Assessment and prediction of wood yield from agro-forestry systems in Kenya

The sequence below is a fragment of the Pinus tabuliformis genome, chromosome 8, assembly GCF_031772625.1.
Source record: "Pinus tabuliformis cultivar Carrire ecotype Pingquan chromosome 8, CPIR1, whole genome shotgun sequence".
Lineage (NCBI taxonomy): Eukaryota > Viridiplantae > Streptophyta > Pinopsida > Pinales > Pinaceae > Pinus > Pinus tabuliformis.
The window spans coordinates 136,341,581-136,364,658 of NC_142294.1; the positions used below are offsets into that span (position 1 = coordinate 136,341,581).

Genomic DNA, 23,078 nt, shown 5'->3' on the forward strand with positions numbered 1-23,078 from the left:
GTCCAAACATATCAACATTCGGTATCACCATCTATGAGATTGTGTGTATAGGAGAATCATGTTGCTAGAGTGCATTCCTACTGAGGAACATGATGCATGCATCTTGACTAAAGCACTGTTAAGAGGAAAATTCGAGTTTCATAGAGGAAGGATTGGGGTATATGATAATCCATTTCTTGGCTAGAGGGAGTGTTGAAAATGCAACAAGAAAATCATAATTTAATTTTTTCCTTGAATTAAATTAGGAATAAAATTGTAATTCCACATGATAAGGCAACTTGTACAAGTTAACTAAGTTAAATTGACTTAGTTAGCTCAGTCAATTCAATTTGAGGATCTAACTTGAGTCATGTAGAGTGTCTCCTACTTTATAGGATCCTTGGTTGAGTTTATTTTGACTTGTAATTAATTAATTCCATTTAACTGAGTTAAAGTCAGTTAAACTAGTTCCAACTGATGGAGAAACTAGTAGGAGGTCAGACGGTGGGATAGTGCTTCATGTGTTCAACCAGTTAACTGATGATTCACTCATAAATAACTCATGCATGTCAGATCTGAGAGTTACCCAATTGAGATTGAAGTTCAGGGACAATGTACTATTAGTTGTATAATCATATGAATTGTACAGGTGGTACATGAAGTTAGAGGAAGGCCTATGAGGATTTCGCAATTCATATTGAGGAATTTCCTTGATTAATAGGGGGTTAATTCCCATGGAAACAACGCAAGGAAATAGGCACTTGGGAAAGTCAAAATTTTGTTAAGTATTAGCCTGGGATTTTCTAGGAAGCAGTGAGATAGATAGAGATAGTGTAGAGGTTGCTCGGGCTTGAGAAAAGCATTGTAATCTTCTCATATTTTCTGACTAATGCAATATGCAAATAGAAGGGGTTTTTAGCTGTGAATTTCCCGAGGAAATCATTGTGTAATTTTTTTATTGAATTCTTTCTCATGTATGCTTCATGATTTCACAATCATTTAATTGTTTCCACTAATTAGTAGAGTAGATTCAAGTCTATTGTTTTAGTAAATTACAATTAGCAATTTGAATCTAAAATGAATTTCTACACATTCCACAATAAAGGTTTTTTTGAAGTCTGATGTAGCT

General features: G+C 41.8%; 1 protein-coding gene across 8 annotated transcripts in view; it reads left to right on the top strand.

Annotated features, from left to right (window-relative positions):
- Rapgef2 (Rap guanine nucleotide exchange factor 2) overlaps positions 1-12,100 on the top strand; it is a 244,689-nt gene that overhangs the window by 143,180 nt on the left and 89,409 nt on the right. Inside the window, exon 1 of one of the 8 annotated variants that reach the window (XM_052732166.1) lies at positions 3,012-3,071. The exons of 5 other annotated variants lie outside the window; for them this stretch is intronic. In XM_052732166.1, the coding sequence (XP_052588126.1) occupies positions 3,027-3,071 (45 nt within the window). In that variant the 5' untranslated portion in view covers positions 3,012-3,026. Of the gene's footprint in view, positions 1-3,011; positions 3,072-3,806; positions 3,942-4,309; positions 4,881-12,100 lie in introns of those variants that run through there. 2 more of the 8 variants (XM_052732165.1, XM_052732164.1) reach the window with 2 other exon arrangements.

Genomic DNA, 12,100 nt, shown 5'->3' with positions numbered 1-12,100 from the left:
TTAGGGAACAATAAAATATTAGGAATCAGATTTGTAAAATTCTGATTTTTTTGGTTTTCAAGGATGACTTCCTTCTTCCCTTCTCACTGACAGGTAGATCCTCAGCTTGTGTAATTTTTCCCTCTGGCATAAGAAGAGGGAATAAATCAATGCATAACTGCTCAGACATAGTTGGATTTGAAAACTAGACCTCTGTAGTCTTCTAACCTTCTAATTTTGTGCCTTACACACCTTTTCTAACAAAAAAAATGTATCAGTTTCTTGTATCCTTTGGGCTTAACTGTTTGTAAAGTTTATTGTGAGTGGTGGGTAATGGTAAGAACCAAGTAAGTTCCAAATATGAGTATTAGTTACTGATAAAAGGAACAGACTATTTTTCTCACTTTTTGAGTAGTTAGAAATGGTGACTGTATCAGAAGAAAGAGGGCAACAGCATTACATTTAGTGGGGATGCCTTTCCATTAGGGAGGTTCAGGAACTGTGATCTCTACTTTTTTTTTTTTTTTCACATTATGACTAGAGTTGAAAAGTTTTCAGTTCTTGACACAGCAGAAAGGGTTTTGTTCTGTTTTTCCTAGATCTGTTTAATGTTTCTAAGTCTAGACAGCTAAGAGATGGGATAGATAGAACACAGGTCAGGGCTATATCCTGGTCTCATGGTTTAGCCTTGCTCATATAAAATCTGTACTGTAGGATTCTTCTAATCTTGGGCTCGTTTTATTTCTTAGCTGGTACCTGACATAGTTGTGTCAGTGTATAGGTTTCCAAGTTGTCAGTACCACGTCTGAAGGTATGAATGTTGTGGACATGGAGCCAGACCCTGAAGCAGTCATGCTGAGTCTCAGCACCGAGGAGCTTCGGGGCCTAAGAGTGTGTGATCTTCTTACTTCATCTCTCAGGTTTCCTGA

The aim of the study was to assess and predict the growth and yield of wood in agroforestry areas of Embu District. The District was stratified into eight agro-ecological zones (AEZs) where a total of 14,746 trees were measured in 254 random farms. The species mostly investigated was Grevillea robusta . G. robusta was the most common tree species occurring in majority of the AEZs and had an overall weighted frequency of 37% out of the 104 tree species found in the sampled farms. Frequencies of the other 103 tree species found in various farms ranged from 0.001 to 11.4%. Planted trees accounted for 83% of all trees found in the farms and the number of trees planted per ha were positively related to the population density. High potential areas had more trees on farms than the low potential areas despite decreasing farm sizes. A spacing of 2.0 m was the most common for the trees which were not open grown. Boundary planting was the commonest pattern with a frequency of 42%. The yield of G. robusta ranged from 0.007 to 0.025 m3/tree/year at ages three and six years respectively. Weighted mean volume of the species was 0.181 m3/tree. Biological rotation was 8, 9, 10,12,15 and 15 years for AEZs three, four, five, six, seven and eight respectively. Farmers felled trees at an early age because of increasing demand for tree products and a need to reduce tree crop competition. Approximately 80% of G. robusta trees were harvested before attaining 7 years which was below biological rotation. Corresponding diameters and heights were less than 17 cm and 12 metres respectively. Branch volume contributed an equivalent of about 26% of the stem volume. G.robusta accounted for about 2.4 million trees with a volume of 440,000 nv in all AEZs. Stocking of planted trees ranged from zero to 65 trees per hectare in the eight agro-ecological zones while that of regeneration trees was generally low with ranges of 1 to 12. The wood yield models for AEZ three to nine indicated that diameter, height, age, spacing, land slope and tree crown height were the important independent variables which influence wood yield in farms and they were significant at 0.05% probability level. Diameter was the most important independent variable which could be used to estimate tree volume with a precision level of 80%. On validation, 57% of the sample plots indicated that there was no significant difference between observed and predicted volumes. Standard error of models ranged from 1.89 to 5.25% with a 95% confidence interval range of + 4.50 to 12.93%.